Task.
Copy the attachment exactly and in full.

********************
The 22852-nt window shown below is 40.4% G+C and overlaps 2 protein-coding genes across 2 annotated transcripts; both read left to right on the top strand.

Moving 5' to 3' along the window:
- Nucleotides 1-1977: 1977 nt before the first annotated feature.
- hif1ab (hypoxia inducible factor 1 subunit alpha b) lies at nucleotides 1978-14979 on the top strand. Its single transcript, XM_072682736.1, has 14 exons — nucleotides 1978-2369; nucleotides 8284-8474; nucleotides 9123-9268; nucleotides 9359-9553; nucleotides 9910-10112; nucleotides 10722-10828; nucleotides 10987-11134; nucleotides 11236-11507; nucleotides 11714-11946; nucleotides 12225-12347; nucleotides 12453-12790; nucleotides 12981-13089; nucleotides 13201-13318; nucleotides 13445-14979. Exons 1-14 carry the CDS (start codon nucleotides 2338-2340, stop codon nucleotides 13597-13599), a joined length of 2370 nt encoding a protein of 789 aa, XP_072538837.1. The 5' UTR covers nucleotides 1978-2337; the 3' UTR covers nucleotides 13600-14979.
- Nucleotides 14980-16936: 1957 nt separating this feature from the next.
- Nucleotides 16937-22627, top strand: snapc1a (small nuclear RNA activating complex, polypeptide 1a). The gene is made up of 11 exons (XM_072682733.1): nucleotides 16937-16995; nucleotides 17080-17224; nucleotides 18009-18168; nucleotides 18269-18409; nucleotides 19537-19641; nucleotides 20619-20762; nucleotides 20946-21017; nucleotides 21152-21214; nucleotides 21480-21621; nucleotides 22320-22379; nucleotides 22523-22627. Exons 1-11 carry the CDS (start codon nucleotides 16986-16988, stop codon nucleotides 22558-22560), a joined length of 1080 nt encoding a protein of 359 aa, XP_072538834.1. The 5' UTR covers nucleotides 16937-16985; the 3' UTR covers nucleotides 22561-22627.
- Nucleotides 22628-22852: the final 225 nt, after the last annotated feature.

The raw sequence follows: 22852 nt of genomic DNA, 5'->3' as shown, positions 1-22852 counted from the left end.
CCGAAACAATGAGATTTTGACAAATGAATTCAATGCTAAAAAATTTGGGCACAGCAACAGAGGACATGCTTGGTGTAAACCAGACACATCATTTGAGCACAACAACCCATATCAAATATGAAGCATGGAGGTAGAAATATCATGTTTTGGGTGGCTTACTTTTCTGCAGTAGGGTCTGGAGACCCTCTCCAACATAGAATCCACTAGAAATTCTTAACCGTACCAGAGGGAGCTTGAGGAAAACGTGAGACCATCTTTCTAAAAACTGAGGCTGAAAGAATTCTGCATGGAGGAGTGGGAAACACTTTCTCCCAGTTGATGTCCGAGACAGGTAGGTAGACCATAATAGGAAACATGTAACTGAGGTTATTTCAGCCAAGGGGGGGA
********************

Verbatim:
The 22852-nt window shown below is 40.4% G+C and overlaps 2 protein-coding genes across 2 annotated transcripts; both read left to right on the top strand.

Moving 5' to 3' along the window:
- Nucleotides 1-1977: 1977 nt before the first annotated feature.
- hif1ab (hypoxia inducible factor 1 subunit alpha b) lies at nucleotides 1978-14979 on the top strand. Its single transcript, XM_072682736.1, has 14 exons — nucleotides 1978-2369; nucleotides 8284-8474; nucleotides 9123-9268; nucleotides 9359-9553; nucleotides 9910-10112; nucleotides 10722-10828; nucleotides 10987-11134; nucleotides 11236-11507; nucleotides 11714-11946; nucleotides 12225-12347; nucleotides 12453-12790; nucleotides 12981-13089; nucleotides 13201-13318; nucleotides 13445-14979. Exons 1-14 carry the CDS (start codon nucleotides 2338-2340, stop codon nucleotides 13597-13599), a joined length of 2370 nt encoding a protein of 789 aa, XP_072538837.1. The 5' UTR covers nucleotides 1978-2337; the 3' UTR covers nucleotides 13600-14979.
- Nucleotides 14980-16936: 1957 nt separating this feature from the next.
- Nucleotides 16937-22627, top strand: snapc1a (small nuclear RNA activating complex, polypeptide 1a). The gene is made up of 11 exons (XM_072682733.1): nucleotides 16937-16995; nucleotides 17080-17224; nucleotides 18009-18168; nucleotides 18269-18409; nucleotides 19537-19641; nucleotides 20619-20762; nucleotides 20946-21017; nucleotides 21152-21214; nucleotides 21480-21621; nucleotides 22320-22379; nucleotides 22523-22627. Exons 1-11 carry the CDS (start codon nucleotides 16986-16988, stop codon nucleotides 22558-22560), a joined length of 1080 nt encoding a protein of 359 aa, XP_072538834.1. The 5' UTR covers nucleotides 16937-16985; the 3' UTR covers nucleotides 22561-22627.
- Nucleotides 22628-22852: the final 225 nt, after the last annotated feature.

The raw sequence follows: 22852 nt of genomic DNA, 5'->3' as shown, positions 1-22852 counted from the left end.
CCGAAACAATGAGATTTTGACAAATGAATTCAATGCTAAAAAATTTGGGCACAGCAACAGAGGACATGCTTGGTGTAAACCAGACACATCATTTGAGCACAACAACCCATATCAAATATGAAGCATGGAGGTAGAAATATCATGTTTTGGGTGGCTTACTTTTCTGCAGTAGGGTCTGGAGACCCTCTCCAACATAGAATCCACTAGAAATTCTTAACCGTACCAGAGGGAGCTTGAGGAAAACGTGAGACCATCTTTCTAAAAACTGAGGCTGAAAGAATTCTGCATGGAGGAGTGGGAAACACTTTCTCCCAGTTGATGTCCGAGACAGGTAGGTAGACCATAATAGGAAACATGTAACTGAGGTTATTTCAGCCAAGGGGGGGA